Learning Resources

 Information for Year 2 & 6 Parents from Standards & Testing Agency



X Tables

Here is a list of websites and apps that are useful for practising times tables

Times tables


Preston Hedge’s Calculations Policy

The calculation policy below shows how we teach Maths calculations in school.

Preston Hedge’s Calculation Policy 2016



The Preston Hedge’s guide to Phonics

Below is a series of phonics booklets to help your child practice their phonics at home.  If you wish to know which phase of phonics your child is on please speak to their class teacher.  Phonics is taught daily in Years R – 2.

Phonics Letters and Sounds Phase 2

Phonics Letters and Sounds Phase 3

Phonics Letters and Sounds Phase 4

Phonics Letters and Sounds Phase 5

Phonics Letters and Sounds Phase 6


Parents Guide to PAG (Punctuation & Grammar)  


Grammar glossary

Phase 1

Year One Punctuation


Phase 2

Year Two Punctuation

Year Three Punctuation



Phase 3

Year Four Punctuation

Year Five Punctuation

Year Six Punctuation




Year R Tricky Words

Yr R Phase 2, 3 & 4 tricky words


Year 1 High Frequency Words

100 high frequency words


Spelling at home

To support our pupils with developing their spelling, we place huge emphasis on ensuring pupils have a good understanding of the varying sounds and spelling patterns. In the early years of the school, this is taught through phonics in small groups. As the pupils progress through the year groups, children work to explore and secure their understanding of spelling patterns and rules.

Due to the huge emphasis we place on securing the patterns, we encourage parents to explore the patterns and rules sent home. Below are a few suggestions and activities to support your child at home.

  • Write as many words as you can with the sound, using different writing implements, such as chalk paint, or even shaving foam!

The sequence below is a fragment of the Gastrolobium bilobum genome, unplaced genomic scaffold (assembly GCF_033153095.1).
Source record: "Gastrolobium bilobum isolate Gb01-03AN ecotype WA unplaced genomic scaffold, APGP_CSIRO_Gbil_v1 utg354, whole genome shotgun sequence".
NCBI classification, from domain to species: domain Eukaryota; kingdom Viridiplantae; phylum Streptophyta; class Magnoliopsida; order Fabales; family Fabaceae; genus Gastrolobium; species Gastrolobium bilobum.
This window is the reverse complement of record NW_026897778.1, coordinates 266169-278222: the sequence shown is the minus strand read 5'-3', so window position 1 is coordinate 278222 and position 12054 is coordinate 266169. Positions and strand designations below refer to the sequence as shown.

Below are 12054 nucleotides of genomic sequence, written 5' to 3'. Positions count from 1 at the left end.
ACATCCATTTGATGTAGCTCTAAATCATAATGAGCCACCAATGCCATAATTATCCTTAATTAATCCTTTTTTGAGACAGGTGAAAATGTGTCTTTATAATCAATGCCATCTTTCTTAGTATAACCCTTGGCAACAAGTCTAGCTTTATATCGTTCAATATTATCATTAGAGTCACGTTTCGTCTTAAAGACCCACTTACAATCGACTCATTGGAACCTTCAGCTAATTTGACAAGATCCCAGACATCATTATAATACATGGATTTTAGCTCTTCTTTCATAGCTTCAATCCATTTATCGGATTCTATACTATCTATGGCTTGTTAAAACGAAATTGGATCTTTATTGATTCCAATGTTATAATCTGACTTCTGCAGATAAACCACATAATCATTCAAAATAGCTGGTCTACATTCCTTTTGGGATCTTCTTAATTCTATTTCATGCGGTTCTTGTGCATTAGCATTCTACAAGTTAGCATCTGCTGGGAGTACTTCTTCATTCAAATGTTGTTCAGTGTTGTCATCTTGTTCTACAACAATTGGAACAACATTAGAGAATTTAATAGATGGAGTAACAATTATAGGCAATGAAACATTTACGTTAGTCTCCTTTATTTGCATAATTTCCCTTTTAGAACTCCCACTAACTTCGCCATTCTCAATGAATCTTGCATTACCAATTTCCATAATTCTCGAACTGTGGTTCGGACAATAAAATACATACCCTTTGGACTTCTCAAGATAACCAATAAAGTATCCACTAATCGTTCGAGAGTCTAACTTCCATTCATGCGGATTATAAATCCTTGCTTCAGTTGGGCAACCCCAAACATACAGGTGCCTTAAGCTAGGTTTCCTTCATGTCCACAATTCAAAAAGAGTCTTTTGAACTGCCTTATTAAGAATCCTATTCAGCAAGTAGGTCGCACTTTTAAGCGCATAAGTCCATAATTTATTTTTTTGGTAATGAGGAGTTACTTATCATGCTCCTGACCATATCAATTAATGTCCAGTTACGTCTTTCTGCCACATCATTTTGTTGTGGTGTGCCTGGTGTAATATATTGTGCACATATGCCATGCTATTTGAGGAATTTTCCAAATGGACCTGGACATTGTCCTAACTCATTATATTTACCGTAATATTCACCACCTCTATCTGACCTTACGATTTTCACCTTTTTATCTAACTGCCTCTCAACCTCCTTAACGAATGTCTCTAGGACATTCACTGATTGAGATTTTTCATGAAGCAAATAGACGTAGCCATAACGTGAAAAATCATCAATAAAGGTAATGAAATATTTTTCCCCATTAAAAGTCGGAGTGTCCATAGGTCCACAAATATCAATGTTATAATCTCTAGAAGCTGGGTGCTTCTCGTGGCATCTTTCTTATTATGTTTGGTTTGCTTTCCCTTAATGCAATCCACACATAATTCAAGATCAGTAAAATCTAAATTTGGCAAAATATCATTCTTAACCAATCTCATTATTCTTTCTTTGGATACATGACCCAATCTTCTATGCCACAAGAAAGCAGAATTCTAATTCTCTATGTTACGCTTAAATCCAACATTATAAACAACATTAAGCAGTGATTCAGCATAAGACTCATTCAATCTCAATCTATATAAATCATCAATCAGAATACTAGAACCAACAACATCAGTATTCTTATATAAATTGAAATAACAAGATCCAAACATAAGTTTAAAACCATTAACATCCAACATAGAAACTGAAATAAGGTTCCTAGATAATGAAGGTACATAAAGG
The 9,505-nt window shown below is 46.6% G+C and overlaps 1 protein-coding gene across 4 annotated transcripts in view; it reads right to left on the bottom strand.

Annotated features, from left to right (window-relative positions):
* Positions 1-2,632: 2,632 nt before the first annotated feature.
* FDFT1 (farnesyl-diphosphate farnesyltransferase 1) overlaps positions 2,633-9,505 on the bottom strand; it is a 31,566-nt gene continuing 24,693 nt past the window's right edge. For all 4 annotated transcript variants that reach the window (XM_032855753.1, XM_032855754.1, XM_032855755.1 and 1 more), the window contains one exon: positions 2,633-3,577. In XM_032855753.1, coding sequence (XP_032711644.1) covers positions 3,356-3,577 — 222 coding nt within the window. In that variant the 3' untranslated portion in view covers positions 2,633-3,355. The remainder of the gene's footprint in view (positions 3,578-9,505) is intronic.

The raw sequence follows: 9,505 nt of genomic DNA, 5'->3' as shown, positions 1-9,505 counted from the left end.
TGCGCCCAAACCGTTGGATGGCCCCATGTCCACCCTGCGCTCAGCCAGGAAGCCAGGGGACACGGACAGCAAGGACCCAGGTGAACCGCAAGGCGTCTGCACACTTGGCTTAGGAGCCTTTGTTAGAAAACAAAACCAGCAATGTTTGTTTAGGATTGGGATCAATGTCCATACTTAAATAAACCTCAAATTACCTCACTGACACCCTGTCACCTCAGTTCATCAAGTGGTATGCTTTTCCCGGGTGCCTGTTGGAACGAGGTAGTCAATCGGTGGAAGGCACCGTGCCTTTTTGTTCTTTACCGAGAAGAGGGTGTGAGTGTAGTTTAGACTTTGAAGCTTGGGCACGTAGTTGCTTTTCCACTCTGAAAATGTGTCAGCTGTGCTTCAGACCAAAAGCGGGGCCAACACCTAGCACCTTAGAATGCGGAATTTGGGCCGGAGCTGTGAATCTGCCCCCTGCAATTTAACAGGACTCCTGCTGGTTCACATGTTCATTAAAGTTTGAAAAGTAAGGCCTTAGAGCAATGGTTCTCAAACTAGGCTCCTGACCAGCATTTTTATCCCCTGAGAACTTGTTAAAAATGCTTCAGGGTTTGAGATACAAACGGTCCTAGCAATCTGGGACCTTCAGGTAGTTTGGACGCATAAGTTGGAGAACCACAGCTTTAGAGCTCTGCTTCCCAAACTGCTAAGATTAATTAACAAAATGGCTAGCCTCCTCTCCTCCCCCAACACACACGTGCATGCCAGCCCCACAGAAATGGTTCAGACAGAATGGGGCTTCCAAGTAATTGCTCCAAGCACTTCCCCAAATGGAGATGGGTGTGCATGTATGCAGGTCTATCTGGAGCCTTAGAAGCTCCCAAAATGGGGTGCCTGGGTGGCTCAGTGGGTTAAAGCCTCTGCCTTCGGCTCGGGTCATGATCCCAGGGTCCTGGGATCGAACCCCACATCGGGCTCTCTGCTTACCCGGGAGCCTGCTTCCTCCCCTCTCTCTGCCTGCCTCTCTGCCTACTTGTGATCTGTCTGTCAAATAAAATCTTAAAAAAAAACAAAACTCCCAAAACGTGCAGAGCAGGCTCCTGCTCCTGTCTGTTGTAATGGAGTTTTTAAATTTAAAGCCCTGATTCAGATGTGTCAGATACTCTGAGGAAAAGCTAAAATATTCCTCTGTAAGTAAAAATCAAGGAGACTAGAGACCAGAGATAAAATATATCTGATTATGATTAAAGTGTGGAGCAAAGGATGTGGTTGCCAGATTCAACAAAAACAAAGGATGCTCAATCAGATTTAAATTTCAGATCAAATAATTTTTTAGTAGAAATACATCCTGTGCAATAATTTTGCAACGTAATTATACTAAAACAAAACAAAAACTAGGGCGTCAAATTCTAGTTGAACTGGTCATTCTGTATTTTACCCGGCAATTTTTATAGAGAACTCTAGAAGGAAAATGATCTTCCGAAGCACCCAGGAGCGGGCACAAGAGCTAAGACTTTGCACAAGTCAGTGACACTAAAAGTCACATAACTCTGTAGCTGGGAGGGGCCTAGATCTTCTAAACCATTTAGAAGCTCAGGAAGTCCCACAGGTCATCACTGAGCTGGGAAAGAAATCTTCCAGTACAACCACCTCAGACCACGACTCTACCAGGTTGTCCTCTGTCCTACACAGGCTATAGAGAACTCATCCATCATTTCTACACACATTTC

• Ask your child to write the word in a sentence, to ensure they understand the meaning of the word
  • Play Eye Spy, but using the sound
  • Look at different pictures – what is the sound for that picture?
  • Write as many words as you can with the spelling pattern
  • Ask your child to write the word in a sentence, to ensure they understand the meaning of the word

The following websites may also be useful to parents at home

www.letters-and-sounds.com, www.bbc.co.uk/bitesize/ks2/english/spelling_grammar/spelling/play/ & www.woodlands-junior.kent.sch.uk/interactive


 The Bedtime Story

Reading Philosophies:

At our school, we want children to choose to read and enjoy it both in and out of school. We provide reading scheme books to ensure structure and progression of skills, but we also want children to read a range of books beyond these. Reading for both pleasure and purpose is important and we would encourage you to help your children to continuously increase the range and types of books that they choose. Sometimes, in trying books that are different to our normal choices, we can discover types of books that we were not expecting to enjoy!

Often, as children move away from learning to decode at a good level, parents can find it harder to interact with reading at home. It is important to remember that once children can decode well, (read the words), there is little value in reading a high volume of books and rushing through the stages to reach more tricky words.  It is more important to spend time exploring and looking in depth at a text. To help support this, we have heavily increased the number of books available on each stage so that children read at the correct level for more of the time.

In the early stages, especially when decoding is the focus, your child should be able to read around 90% of the text. If your child can read more and the teacher has not moved them on, have a chat with their teacher; it is likely that the teacher wants them to look more deeply at their understanding of the texts at that level before they do so. To help your children with a deep reading experience, have a look at some of the activity ideas in this section.

As children become more independent readers, they often have favourite authors and parents can worry about this; however, many of us adults are the same! Reading these for pleasure is valuable. When your child is lucky enough to find an author that they love, allow them to read for pleasure. You can read non-fiction, such as newspapers, at opportune moments to help keep some balance. Equally, help your child to find new series that they wish to read. Book shops are often happy to make recommendations and talk about new releases and the internet is packed with extracts and reviews. To engage with your child, if they are reading longer books, you can ask them to discuss their book, or help them with book reviews.  You could even read it yourself and talk in a ‘book club’ way! (Although you may not enjoy some of the books our children seem to!)